6, Issue 7
April 7, 2002
1104A Murfreesboro Pike
Nashville, TN 37217-1918
I have to say I'm so glad to see some springtime weather. We mowed our grass today for the first time. I love to mow but doggone it I'm so very sore tonight.
We've been very busy getting my grandmother's house next door ready for new tenants. On May 11th my mother and her mother will be moving in to it. The one main thing I'd like to say to all of you is PLEASE do not buy your elderly relatives knick knacks when you can think of nothing else to buy for celebrations. I've wrapped so many in bubble wrap it isn't fun any more. (Smiling)
My sister came up over Easter to help in the house and next weekend one of my brothers and my sister-in-law are coming to help us move furniture and paint. I'm so thrilled that my siblings are helping out. These same two sibs along with my brother, who has been main caregiver, will be the ones moving Mom and Grandmother up from Georgia. I can't tell you how much it means to me that everyone is helping in this transition period.
I spent most of my adult life living in New York City, and although I grew up in Syracuse, New York, an area surrounded by rich farm land and apple orchards, I lived what could only be described as an urban life. However, I also lived a life in which neighbors cared about neighbors and my extended family of aunts and uncles and cousins, (the numbers of whom accounted for a large portion of Syracuse's population), were a family that responded to each other's needs. I had the good fortune to see all my grandparents die in their own beds. I had the good fortune to see my family gather together to celebrate both life and death, enriching rituals that helped form my attitudes towards the trials I would someday face as an adult.
When I hear people talking about "the good old days when life was simpler," I have to wonder if this generation has any real idea of what the 'good ole' days' were all about. I suspect they have some wistful fantasy of a life of simple pleasures and less strife without any concept of the work it took to survive in a world with fewer options and more restrictions and obligations. Living in the 30's and 40's and 50's wasn't easy for anyone. Living in that time took a lot of emotional strength and physical fortitude and then there was the depression to contend with.
Even though I missed the depression by being born in 1940, the effects of it were imbedded in my cellular makeup, because everyone older than I hadn't missed it. The reality is that what was better in the 'good ole' days' had more to do with the bond we all felt toward family members than anything else. Good, bad, or ugly, family was family and community meant something besides a geographic designation.
We have grown away from that bond since then. Our fear of death has played a large part in that separation. Death has become sterilized and we have been carefully taught to avoid dealing with that negative fearsome aspect of the life cycle to the point of paranoia. We have also been carefully taught that once someone looses their thinking ability we not only have the right to place them in the care of others, we almost have an obligation to do so, and I am still hard pressed to find any official document that describes Alzheimer's that doesn't refer to the inevitable institutionalization of our people, even though the lion's share of care is still done in the home, usually by one other person, and countless families maintain their people until they die. Our people earn the distinction of becoming the walking dead as soon as the diagnosis is laid upon them. Add to that the inherent avoidance of all things dealing with death and we a have group ripe for exclusion from society.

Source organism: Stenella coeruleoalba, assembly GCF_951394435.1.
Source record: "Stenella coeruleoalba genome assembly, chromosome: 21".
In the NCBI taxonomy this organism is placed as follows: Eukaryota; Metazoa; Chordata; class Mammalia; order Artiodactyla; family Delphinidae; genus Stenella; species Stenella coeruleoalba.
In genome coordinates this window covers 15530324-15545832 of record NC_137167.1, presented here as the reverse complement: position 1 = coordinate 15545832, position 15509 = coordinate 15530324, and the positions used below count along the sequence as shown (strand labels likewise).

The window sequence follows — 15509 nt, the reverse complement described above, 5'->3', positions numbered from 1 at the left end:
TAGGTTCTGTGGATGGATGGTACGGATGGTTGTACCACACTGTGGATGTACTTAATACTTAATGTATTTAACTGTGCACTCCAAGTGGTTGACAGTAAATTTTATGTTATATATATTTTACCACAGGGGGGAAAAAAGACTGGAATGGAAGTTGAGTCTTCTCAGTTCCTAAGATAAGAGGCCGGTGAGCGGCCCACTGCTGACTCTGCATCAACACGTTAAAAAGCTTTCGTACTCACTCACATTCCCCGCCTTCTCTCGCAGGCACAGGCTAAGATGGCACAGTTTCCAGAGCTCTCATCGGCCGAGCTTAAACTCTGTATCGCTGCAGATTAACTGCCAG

We caregivers aren't only encouraged to cut them loose, we are even handed justification for doing so; we're busy, we havelives, we have other obligations and besides they don't even know who we are. Their care is referred to as a burden, our caregiving described as codependent behavior, and every one wants us to get on with our lives. Our people's feelings don't matter, because, they don't even know who we are.
In 1995, some months before Tom died, I heard John Compton, a native gentleman from the Lakota Nation, speak at the White House Conference on Aging. What he had to say put words to the feelings I was having about my care experience with my husband. I had been a reluctant caregiver, as reluctant as any of us facing this disease. I had wrestled with my demons, but by the time The White House Conference happened, I had spent almost 10 years dealing with this disease and had come to a different place. I had long since stopped seeing my care of Tom as burdensome. This is not to say the care was easy, it wasn't by a long shot, but I found it was doable and I found a deep sense of myself and my own growth as a result of being able to do it.
And Tom mattered, his comfort mattered, and most of all his desire to be in his own home mattered, to me. While every other speaker at the conference spoke of the burden associated with elder care in general, John did not. He was the only speaker at any of the meetings I attended, to address the human needs of our elders, frail, and dependent, and the human quality and positive nature of giving them care. And he put it into words that left the listening audience so quiet you could hear a pin drop.
He spoke of the need for all of us to rediscover our tribal connections. He pointed out that if all of us go far enough back, to the ancients, all of us come from tribal peoples. And as tribal people we learned that the rituals of life were important. Ritual gave us parameters of behavior, security in our relationships with each other, and confidence in the path we all travel as human beings. He said that we still have the capacity to see the tasks we are asked to perform in life as rituals, and he offered the story of a young man he knew in his tribe as an example of what he was trying to impart.